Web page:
Description of Technology: Lung cancer is the third most common malignant disease and the first leading cause of cancer death in the western world. Non-small cell lung cancer (NSCLC) is one of the leading causes of death accounting for nearly 30% of all cancer deaths. Despite considerable research, lung cancer remains difficult to diagnose and treat effectively. Current chemotherapeutic regimens provide poor survival benefits and the unmet clinical need among lung cancer patients is very high. The prognosis is very bleak since most patients are diagnosed with lung cancer at a late stage.

The inventors have discovered that approximately 20% of common adult NSCLC have an aberrant activation of CRTC gene members with marked induction of CRTC regulated genes. CRTC activation is linked with the loss of LKB1/STK11 kinases which results in CRTC underphosphorylation and enhanced nuclear localization. As the LKB1/STK11 signaling pathways has been exploited in potential cancer therapeutic treatments, this novel unrecognized consequence the loss of LKB1/STK11 function associated with aberrant CRTC activation in cancer offers new candidate diagnostic and therapeutic targets for NSCLC.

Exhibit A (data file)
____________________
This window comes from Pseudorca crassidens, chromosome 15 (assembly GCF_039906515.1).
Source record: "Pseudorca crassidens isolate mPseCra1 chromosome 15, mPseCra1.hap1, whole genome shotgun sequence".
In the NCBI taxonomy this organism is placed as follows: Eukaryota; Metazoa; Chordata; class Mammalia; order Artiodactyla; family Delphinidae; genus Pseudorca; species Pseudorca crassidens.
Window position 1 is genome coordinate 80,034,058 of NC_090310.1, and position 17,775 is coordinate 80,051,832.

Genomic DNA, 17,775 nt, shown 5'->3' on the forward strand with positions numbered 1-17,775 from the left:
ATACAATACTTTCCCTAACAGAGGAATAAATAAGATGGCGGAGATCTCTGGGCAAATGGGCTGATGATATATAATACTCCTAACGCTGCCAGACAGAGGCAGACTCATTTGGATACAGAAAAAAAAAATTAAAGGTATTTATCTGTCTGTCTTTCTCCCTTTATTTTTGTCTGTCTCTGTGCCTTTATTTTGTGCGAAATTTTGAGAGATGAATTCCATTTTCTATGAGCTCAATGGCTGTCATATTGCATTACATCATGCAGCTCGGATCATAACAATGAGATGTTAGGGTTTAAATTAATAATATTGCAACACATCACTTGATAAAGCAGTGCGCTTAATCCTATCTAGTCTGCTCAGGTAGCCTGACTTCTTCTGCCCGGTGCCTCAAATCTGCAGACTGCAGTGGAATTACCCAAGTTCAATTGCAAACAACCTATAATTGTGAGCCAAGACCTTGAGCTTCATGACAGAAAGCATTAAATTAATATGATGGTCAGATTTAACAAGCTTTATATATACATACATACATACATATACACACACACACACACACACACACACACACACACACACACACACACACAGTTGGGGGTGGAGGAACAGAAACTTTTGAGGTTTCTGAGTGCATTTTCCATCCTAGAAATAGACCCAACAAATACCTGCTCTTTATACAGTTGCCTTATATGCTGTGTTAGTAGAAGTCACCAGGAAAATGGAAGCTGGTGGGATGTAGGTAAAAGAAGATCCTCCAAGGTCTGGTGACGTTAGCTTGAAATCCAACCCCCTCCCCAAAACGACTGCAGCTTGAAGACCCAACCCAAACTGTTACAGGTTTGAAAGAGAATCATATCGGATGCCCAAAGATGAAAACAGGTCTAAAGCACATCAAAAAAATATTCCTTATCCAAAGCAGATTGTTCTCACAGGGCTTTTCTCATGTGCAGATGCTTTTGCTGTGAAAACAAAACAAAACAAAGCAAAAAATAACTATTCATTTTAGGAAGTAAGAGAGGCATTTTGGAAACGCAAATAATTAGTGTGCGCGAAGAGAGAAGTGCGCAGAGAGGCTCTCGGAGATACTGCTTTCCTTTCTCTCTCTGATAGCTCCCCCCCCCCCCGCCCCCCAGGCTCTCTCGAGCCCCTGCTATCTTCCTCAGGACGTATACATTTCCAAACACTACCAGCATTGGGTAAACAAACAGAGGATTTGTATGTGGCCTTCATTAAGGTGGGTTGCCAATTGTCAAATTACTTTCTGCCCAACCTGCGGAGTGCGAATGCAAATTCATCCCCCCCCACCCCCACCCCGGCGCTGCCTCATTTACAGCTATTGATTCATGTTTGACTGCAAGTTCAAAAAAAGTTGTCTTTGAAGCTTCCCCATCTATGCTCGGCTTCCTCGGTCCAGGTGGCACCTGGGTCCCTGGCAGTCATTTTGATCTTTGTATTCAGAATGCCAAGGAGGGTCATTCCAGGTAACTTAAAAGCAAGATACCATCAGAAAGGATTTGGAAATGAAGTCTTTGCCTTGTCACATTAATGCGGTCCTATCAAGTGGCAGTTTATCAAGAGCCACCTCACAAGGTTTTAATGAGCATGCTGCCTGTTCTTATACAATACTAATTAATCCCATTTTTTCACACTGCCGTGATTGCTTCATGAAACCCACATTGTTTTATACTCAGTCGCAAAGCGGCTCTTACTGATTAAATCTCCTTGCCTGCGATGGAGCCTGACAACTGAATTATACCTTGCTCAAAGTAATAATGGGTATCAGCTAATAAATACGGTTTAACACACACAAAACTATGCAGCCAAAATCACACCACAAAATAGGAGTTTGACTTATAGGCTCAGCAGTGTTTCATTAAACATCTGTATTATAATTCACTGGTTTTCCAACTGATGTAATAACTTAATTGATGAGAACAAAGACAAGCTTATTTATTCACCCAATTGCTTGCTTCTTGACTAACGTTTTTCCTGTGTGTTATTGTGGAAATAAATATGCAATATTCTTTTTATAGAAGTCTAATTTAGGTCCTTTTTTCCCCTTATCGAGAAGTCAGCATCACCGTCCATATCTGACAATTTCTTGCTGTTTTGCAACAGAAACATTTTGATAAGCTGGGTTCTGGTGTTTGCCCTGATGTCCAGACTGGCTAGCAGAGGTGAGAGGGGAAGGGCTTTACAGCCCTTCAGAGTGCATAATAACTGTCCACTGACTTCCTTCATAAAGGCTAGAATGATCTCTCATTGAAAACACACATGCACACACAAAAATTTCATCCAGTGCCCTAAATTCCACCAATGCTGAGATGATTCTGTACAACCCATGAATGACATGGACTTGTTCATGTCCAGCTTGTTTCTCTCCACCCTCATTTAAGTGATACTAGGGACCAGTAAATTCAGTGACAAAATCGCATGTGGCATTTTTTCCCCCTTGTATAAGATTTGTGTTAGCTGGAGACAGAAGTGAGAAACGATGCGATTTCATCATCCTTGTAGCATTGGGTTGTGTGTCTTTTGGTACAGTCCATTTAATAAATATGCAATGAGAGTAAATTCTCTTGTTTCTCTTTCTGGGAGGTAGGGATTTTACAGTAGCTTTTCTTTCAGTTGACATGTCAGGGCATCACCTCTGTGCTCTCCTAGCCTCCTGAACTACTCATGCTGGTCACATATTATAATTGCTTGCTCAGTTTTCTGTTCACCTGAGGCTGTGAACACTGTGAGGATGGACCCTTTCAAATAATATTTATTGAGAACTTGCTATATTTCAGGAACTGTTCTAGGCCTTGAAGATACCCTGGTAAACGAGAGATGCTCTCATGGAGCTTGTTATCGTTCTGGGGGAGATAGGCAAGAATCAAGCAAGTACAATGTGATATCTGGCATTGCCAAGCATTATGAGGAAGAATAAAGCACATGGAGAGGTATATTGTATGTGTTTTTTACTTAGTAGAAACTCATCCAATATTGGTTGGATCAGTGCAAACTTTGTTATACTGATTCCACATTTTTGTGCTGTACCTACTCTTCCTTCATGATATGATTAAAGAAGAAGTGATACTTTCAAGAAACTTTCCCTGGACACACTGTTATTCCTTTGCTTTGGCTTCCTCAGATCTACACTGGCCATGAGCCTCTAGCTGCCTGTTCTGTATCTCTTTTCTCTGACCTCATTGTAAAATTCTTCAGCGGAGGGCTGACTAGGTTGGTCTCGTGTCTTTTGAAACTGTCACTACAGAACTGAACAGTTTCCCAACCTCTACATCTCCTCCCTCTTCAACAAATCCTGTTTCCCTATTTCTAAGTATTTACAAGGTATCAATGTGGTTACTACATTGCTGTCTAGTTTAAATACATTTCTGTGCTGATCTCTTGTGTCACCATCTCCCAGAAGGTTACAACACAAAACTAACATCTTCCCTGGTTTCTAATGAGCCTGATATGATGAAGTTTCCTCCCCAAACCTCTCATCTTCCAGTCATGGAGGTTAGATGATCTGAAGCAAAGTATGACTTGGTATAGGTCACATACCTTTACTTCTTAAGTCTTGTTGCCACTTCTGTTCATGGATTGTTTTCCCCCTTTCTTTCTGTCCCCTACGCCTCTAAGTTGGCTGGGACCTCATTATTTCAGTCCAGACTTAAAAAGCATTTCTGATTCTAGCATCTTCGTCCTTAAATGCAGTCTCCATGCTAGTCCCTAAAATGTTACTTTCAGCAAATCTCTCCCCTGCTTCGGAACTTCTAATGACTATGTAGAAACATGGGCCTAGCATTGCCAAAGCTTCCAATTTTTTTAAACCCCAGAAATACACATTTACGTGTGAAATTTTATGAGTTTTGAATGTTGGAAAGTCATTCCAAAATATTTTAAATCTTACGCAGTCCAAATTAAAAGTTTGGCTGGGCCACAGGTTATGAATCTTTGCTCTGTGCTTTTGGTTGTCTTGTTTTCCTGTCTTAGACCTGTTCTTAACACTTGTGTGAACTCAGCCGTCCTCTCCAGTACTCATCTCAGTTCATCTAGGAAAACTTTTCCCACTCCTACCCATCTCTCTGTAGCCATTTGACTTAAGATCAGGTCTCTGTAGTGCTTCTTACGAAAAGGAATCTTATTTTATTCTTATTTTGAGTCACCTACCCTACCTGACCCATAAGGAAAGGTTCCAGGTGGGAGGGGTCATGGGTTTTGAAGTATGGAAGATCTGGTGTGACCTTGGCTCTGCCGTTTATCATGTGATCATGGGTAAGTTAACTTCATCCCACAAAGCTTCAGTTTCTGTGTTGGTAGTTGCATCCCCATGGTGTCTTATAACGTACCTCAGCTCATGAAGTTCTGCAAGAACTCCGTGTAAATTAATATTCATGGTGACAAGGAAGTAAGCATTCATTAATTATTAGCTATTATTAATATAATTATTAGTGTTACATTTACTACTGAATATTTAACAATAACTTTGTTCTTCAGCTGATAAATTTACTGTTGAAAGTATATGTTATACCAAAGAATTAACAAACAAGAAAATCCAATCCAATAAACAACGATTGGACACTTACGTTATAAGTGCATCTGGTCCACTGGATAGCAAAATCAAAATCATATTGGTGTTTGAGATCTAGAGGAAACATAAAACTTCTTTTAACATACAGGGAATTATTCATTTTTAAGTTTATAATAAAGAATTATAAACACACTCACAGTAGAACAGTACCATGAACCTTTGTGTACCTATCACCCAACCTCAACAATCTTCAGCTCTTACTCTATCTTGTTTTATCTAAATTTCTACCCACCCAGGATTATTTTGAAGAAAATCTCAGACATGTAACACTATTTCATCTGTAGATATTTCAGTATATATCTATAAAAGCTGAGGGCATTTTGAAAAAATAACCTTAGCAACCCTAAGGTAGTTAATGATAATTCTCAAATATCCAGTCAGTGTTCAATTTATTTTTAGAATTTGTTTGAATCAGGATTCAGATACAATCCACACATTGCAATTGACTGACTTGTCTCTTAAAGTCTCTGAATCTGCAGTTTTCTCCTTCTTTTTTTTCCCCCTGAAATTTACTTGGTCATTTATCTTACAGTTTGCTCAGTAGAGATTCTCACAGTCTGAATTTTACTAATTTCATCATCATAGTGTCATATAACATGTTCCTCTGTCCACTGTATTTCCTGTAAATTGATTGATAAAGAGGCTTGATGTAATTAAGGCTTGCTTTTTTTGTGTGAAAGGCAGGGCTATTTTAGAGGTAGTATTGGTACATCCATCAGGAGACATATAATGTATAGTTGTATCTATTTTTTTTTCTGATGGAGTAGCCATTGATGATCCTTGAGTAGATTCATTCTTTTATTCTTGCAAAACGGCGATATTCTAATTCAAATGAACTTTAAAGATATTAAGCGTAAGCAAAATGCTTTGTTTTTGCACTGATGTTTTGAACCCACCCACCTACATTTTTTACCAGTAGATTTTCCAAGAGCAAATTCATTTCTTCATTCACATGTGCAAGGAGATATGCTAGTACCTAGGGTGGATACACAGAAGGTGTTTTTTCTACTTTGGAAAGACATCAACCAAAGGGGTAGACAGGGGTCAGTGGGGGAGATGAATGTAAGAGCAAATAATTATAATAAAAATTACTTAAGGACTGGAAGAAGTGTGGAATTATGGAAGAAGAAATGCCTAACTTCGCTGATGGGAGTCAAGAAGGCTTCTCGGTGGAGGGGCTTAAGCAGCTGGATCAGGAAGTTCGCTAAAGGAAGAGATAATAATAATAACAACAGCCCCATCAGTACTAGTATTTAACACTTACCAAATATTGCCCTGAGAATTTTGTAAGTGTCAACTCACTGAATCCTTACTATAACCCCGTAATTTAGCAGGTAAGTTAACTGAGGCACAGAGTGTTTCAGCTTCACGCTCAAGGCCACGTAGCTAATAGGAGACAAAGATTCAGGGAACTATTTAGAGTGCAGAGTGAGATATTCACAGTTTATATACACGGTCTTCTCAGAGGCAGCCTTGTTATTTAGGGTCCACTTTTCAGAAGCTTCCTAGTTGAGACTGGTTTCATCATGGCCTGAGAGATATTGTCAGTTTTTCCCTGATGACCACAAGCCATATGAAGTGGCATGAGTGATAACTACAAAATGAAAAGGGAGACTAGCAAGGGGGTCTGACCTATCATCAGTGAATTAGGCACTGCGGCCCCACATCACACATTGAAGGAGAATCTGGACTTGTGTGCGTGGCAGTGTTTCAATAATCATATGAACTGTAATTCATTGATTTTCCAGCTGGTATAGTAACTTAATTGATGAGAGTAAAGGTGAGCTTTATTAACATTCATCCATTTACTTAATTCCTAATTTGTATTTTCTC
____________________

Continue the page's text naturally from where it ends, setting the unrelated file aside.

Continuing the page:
Applications:

  • Novel cancer diagnostics and therapeutic treatments.
  • Method to detect and treat lung cancer.

Development Status: The technology is currently in the pre-clinical stage of development.

Market:

  • Lung cancer is the leading cause of cancer deaths among both men and women in the U.S.
  • The NSCLC market was estimated to be worth US$3.7 billion in 2006 and will increase by 17% by 2012.

Inventors: Frederic Kaye and Amy Coxon (NCI).

Patent Status: U.S. Provisional Application No.61/036,830 filed 13 Mar 2008 (HHS Reference No. E-069-2008/0-US-01).

Licensing Status: Available for exclusive or non-exclusive licensing.

Licensing Contact: Jennifer Wong; 301-435-4633; wongje@mail.nih.gov.

Human Perilipin Proteins